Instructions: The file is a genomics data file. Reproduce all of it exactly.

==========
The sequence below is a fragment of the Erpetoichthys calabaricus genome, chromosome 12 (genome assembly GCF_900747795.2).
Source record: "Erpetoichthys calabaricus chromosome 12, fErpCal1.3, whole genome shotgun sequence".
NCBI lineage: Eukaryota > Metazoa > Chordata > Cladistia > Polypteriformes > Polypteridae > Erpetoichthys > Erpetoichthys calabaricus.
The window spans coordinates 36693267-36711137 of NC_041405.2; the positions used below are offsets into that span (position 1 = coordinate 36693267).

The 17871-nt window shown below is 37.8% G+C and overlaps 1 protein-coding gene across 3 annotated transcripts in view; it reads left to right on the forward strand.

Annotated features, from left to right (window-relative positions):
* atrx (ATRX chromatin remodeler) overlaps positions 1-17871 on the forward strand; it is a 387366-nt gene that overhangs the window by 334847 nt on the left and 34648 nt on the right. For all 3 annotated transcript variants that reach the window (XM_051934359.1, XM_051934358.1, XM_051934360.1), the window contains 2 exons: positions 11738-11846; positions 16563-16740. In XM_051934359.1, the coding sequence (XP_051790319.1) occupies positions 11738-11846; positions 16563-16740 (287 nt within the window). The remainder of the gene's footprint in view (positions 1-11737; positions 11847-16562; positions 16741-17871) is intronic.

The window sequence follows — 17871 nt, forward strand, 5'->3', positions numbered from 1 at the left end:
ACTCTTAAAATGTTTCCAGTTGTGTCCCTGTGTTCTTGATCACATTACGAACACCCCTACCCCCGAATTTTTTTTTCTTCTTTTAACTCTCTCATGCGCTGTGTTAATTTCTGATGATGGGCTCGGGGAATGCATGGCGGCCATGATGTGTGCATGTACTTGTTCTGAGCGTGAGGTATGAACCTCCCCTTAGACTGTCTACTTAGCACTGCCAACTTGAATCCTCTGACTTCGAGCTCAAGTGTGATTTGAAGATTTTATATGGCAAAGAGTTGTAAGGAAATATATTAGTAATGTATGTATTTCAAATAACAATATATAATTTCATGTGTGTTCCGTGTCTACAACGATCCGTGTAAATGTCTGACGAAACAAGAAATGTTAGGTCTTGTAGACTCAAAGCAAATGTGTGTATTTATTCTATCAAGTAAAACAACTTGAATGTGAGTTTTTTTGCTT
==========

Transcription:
The sequence below is a fragment of the Erpetoichthys calabaricus genome, chromosome 12 (genome assembly GCF_900747795.2).
Source record: "Erpetoichthys calabaricus chromosome 12, fErpCal1.3, whole genome shotgun sequence".
NCBI lineage: Eukaryota > Metazoa > Chordata > Cladistia > Polypteriformes > Polypteridae > Erpetoichthys > Erpetoichthys calabaricus.
The window spans coordinates 36693267-36711137 of NC_041405.2; the positions used below are offsets into that span (position 1 = coordinate 36693267).

The 17871-nt window shown below is 37.8% G+C and overlaps 1 protein-coding gene across 3 annotated transcripts in view; it reads left to right on the forward strand.

Annotated features, from left to right (window-relative positions):
* atrx (ATRX chromatin remodeler) overlaps positions 1-17871 on the forward strand; it is a 387366-nt gene that overhangs the window by 334847 nt on the left and 34648 nt on the right. For all 3 annotated transcript variants that reach the window (XM_051934359.1, XM_051934358.1, XM_051934360.1), the window contains 2 exons: positions 11738-11846; positions 16563-16740. In XM_051934359.1, the coding sequence (XP_051790319.1) occupies positions 11738-11846; positions 16563-16740 (287 nt within the window). The remainder of the gene's footprint in view (positions 1-11737; positions 11847-16562; positions 16741-17871) is intronic.

The window sequence follows — 17871 nt, forward strand, 5'->3', positions numbered from 1 at the left end:
ACTCTTAAAATGTTTCCAGTTGTGTCCCTGTGTTCTTGATCACATTACGAACACCCCTACCCCCGAATTTTTTTTTCTTCTTTTAACTCTCTCATGCGCTGTGTTAATTTCTGATGATGGGCTCGGGGAATGCATGGCGGCCATGATGTGTGCATGTACTTGTTCTGAGCGTGAGGTATGAACCTCCCCTTAGACTGTCTACTTAGCACTGCCAACTTGAATCCTCTGACTTCGAGCTCAAGTGTGATTTGAAGATTTTATATGGCAAAGAGTTGTAAGGAAATATATTAGTAATGTATGTATTTCAAATAACAATATATAATTTCATGTGTGTTCCGTGTCTACAACGATCCGTGTAAATGTCTGACGAAACAAGAAATGTTAGGTCTTGTAGACTCAAAGCAAATGTGTGTATTTATTCTATCAAGTAAAACAACTTGAATGTGAGTTTTTTTGCTT